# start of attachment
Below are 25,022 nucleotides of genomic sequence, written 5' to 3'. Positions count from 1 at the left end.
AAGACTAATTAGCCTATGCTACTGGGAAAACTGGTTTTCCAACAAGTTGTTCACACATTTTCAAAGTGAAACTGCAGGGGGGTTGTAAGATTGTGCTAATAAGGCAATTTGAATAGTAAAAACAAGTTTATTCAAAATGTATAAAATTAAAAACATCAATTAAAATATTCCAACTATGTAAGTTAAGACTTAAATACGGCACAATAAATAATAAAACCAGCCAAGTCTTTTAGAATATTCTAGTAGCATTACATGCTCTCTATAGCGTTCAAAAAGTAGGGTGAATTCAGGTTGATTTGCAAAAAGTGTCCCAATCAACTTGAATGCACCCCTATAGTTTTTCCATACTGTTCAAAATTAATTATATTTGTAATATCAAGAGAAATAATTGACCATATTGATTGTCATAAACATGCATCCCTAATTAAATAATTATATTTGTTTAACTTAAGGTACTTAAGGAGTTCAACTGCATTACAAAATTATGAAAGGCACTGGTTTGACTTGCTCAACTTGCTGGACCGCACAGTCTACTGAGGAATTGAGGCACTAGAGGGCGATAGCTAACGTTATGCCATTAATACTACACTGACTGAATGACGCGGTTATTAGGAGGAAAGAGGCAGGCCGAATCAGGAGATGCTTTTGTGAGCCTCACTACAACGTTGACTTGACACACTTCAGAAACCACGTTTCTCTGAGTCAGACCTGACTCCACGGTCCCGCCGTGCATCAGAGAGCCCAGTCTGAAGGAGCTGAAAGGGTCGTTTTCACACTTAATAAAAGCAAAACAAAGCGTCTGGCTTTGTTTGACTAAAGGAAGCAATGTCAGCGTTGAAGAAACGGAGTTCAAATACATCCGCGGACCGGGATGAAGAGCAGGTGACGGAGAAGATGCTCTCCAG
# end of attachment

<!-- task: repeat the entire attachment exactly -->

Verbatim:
Below are 25,022 nucleotides of genomic sequence, written 5' to 3'. Positions count from 1 at the left end.
AAGACTAATTAGCCTATGCTACTGGGAAAACTGGTTTTCCAACAAGTTGTTCACACATTTTCAAAGTGAAACTGCAGGGGGGTTGTAAGATTGTGCTAATAAGGCAATTTGAATAGTAAAAACAAGTTTATTCAAAATGTATAAAATTAAAAACATCAATTAAAATATTCCAACTATGTAAGTTAAGACTTAAATACGGCACAATAAATAATAAAACCAGCCAAGTCTTTTAGAATATTCTAGTAGCATTACATGCTCTCTATAGCGTTCAAAAAGTAGGGTGAATTCAGGTTGATTTGCAAAAAGTGTCCCAATCAACTTGAATGCACCCCTATAGTTTTTCCATACTGTTCAAAATTAATTATATTTGTAATATCAAGAGAAATAATTGACCATATTGATTGTCATAAACATGCATCCCTAATTAAATAATTATATTTGTTTAACTTAAGGTACTTAAGGAGTTCAACTGCATTACAAAATTATGAAAGGCACTGGTTTGACTTGCTCAACTTGCTGGACCGCACAGTCTACTGAGGAATTGAGGCACTAGAGGGCGATAGCTAACGTTATGCCATTAATACTACACTGACTGAATGACGCGGTTATTAGGAGGAAAGAGGCAGGCCGAATCAGGAGATGCTTTTGTGAGCCTCACTACAACGTTGACTTGACACACTTCAGAAACCACGTTTCTCTGAGTCAGACCTGACTCCACGGTCCCGCCGTGCATCAGAGAGCCCAGTCTGAAGGAGCTGAAAGGGTCGTTTTCACACTTAATAAAAGCAAAACAAAGCGTCTGGCTTTGTTTGACTAAAGGAAGCAATGTCAGCGTTGAAGAAACGGAGTTCAAATACATCCGCGGACCGGGATGAAGAGCAGGTGACGGAGAAGATGCTCTCCAG